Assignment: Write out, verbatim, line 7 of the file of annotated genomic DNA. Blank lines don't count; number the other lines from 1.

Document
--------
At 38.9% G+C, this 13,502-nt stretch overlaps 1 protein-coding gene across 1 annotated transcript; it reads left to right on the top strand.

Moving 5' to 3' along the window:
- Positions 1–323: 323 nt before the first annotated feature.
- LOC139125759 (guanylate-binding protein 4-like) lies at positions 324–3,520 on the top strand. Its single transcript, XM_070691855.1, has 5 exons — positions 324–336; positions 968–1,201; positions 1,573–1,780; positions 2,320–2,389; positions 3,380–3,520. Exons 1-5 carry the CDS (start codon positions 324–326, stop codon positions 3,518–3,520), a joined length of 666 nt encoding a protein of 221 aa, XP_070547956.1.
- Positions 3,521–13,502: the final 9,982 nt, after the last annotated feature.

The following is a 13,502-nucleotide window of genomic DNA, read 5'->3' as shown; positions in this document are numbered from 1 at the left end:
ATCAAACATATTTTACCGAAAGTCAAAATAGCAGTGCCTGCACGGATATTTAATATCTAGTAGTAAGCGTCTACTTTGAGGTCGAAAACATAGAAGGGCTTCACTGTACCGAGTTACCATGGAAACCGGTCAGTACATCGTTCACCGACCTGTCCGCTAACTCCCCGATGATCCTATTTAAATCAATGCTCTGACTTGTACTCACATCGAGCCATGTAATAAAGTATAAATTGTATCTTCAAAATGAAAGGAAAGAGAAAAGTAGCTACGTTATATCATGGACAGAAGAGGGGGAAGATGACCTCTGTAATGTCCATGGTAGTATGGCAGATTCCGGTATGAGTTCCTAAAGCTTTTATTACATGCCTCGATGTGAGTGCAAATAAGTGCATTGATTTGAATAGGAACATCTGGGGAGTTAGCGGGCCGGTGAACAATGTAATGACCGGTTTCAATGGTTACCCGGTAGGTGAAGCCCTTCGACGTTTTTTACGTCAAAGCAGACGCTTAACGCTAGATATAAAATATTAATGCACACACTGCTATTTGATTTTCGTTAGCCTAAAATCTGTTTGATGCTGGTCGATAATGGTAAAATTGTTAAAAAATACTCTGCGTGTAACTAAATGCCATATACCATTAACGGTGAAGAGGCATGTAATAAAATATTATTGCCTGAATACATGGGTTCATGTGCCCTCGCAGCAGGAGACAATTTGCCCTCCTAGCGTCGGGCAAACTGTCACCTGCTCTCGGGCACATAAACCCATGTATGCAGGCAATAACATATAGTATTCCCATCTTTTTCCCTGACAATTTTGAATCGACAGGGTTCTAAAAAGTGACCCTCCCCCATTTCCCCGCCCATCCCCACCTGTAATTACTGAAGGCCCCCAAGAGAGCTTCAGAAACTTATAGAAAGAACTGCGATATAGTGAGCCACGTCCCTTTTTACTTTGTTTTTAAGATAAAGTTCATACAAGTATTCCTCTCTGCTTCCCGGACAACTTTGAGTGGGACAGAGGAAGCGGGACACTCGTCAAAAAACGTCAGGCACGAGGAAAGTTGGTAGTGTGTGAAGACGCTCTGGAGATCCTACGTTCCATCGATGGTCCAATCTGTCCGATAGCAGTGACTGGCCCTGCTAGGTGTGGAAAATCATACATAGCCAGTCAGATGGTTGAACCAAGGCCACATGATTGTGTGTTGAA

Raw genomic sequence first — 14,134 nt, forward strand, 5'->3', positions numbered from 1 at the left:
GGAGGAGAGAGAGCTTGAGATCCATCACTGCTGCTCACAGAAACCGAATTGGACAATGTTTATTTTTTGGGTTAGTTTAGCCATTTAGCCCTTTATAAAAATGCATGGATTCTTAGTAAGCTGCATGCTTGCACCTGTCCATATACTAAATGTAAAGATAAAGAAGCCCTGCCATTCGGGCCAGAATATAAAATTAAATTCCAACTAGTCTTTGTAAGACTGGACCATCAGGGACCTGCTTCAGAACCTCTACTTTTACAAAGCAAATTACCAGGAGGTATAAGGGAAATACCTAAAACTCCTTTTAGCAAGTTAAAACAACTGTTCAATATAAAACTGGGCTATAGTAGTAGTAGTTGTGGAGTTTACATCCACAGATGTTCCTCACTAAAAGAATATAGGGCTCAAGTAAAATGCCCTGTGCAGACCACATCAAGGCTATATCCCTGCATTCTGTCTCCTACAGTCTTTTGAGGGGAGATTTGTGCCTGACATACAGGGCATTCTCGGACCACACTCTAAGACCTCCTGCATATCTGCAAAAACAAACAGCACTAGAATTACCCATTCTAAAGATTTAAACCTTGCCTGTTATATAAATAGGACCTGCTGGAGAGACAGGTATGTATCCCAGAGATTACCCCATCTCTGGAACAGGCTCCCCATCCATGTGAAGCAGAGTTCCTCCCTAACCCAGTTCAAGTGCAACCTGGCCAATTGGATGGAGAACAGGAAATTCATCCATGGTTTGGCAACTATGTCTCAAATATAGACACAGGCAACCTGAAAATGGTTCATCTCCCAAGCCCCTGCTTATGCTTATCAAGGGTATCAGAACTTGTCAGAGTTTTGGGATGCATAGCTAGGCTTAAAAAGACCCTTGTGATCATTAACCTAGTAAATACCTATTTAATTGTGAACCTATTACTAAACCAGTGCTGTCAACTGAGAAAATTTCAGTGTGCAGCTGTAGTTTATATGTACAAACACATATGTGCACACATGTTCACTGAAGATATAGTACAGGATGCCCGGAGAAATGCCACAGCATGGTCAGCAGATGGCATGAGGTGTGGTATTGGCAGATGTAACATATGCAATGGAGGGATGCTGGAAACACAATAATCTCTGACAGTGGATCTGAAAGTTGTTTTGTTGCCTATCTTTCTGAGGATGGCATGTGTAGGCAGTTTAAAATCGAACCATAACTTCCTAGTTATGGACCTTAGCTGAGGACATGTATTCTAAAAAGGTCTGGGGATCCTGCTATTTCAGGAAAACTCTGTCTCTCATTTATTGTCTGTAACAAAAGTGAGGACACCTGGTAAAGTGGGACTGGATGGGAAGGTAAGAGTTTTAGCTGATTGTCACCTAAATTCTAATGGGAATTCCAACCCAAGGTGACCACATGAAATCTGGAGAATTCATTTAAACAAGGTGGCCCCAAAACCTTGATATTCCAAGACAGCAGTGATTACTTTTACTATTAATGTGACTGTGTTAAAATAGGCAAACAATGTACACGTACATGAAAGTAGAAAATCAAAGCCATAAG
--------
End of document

ATCAAACATATTTTACCGAAAGTCAAAATAGCAGTGCCTGCACGGATATTTAATATCTAGTAGTAAGCGTCTACTTTGAGGTCGAAAACATAGAAGGGCTTCACTGTACCGAGTTACCATGGAAACCGGTCAGTACATCGTTCACCGACCTGTCCGCTAACTCCCCGATGATCCTATTTAAATCAATGCTCTGACTTGTACTCACATCGAGCCATGTAATAAAGTATAAATTGTATCTTCAAAATGAAAGGAAAGAGAAAAGTAGCTACGTTATATCATGGACAGAAGAGGGGGAAGATGACCTCTGTAATGTCCATGGTAGTATGGCAGATTCCGGTATGAGTTCCTAAAGCTTTTATTACATGCCTCGATGTGAGTGCAAATAAGTGCATTGATTTGAATAGGAACATCTGGGGAGTTAGCGGGCCGGTGAACAATGTAATGACCGGTTTCAATGGTTACCCGGTAGGTGAAGCCCTTCGACGTTTTTTACGTCAAAGCAGACGCTTAACGCTAGATATAAAATATTAATGCACACACTGCTATTTGATTTTCGTTAGCCTAAAATCTGTTTGATGCTGGTCGATAATGGTAAAATTGTTAAAAAATACTCTGCGTGTAACTAAATGCCATATACCATTAACGGTGAAGAGGCATGTAATAAAATATTATTGCCTGAATACATGGGTTCATGTGCCCTCGCAGCAGGAGACAATTTGCCCTCCTAGCGTCGGGCAAACTGTCACCTGCTCTCGGGCACATAAACCCATGTATGCAGGCAATAACATATAGTATTCCCATCTTTTTCCCTGACAATTTTGAATCGACAGGGTTCTAAAAAGTGACCCTCCCCCATTTCCCCGCCCATCCCCACCTGTAATTACTGAAGGCCCCCAAGAGAGCTTCAGAAACTTATAGAAAGAACTGCGATATAGTGAGCCACGTCCCTTTTTACTTTGTTTTTAAGATAAAGTTCATACAAGTATTCCTCTCTGCTTCCCGGACAACTTTGAGTGGGACAGAGGAAGCGGGACACTCGTCAAAAAACGTCAGGCACGAGGAAAGTTGGTAGTGTGTGAAGACGCTCTGGAGATCCTACGTTCCATCGATGGTCCAATCTGTCCGATAGCAGTGACTGGCCCTGCTAGGTGTGGAAAATCATACATAGCCAGTCAGATGGTTGAACCAAGGCCACATGATTGTGTGTTGAA